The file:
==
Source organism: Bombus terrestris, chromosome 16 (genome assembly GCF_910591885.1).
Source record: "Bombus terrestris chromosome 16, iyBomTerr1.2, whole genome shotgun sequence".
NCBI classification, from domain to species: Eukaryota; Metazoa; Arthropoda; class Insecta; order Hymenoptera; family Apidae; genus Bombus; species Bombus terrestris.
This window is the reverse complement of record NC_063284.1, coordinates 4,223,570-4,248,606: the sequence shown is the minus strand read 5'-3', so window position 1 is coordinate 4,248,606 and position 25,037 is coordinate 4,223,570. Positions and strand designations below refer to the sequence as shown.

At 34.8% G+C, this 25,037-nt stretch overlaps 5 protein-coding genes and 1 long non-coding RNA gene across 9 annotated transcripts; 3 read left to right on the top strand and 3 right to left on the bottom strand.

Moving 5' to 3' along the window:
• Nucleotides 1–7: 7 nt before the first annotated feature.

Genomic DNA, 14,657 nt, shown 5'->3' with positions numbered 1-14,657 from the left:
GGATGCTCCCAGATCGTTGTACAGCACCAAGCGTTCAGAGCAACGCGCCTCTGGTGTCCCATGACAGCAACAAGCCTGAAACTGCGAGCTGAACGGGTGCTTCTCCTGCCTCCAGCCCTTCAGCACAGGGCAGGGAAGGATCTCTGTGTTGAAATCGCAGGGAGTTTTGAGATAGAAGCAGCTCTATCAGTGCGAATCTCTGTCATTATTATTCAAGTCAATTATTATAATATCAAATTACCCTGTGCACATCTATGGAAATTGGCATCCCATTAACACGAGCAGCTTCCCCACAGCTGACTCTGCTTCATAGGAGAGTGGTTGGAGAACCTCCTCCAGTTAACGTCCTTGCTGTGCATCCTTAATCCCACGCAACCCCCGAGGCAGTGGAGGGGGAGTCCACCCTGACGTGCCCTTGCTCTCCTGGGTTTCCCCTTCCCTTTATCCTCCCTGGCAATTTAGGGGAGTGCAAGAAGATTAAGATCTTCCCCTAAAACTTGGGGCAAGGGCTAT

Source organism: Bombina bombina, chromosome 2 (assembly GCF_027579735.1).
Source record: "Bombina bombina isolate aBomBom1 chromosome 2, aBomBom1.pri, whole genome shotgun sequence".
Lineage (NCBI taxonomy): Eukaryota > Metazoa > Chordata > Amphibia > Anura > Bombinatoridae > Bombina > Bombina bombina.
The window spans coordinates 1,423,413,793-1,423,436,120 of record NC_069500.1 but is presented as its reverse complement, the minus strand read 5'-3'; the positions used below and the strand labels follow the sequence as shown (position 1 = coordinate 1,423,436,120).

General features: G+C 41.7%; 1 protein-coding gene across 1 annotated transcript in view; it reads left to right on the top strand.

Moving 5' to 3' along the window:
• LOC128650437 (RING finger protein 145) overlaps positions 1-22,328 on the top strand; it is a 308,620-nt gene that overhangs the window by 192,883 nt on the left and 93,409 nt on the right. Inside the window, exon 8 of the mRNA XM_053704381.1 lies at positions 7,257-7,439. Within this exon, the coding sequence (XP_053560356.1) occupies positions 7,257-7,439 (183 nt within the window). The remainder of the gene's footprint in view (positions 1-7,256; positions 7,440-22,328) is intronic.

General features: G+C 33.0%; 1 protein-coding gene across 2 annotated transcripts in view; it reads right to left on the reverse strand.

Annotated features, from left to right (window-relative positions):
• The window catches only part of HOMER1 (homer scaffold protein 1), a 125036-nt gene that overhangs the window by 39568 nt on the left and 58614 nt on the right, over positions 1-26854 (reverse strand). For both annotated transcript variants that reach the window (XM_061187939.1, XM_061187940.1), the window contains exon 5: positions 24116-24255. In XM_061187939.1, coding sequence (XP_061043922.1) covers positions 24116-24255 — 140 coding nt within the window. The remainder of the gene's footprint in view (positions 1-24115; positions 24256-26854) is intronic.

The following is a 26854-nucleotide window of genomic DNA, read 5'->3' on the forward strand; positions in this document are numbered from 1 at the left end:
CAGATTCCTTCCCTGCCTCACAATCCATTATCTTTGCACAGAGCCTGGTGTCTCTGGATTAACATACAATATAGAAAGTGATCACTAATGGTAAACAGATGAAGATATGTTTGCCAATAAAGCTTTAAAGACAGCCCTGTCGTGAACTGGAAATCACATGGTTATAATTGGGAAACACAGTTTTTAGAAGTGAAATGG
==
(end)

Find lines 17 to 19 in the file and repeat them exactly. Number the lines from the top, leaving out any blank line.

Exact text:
General features: G+C 33.0%; 1 protein-coding gene across 2 annotated transcripts in view; it reads right to left on the reverse strand.

Annotated features, from left to right (window-relative positions):
• The window catches only part of HOMER1 (homer scaffold protein 1), a 125036-nt gene that overhangs the window by 39568 nt on the left and 58614 nt on the right, over positions 1-26854 (reverse strand). For both annotated transcript variants that reach the window (XM_061187939.1, XM_061187940.1), the window contains exon 5: positions 24116-24255. In XM_061187939.1, coding sequence (XP_061043922.1) covers positions 24116-24255 — 140 coding nt within the window. The remainder of the gene's footprint in view (positions 1-24115; positions 24256-26854) is intronic.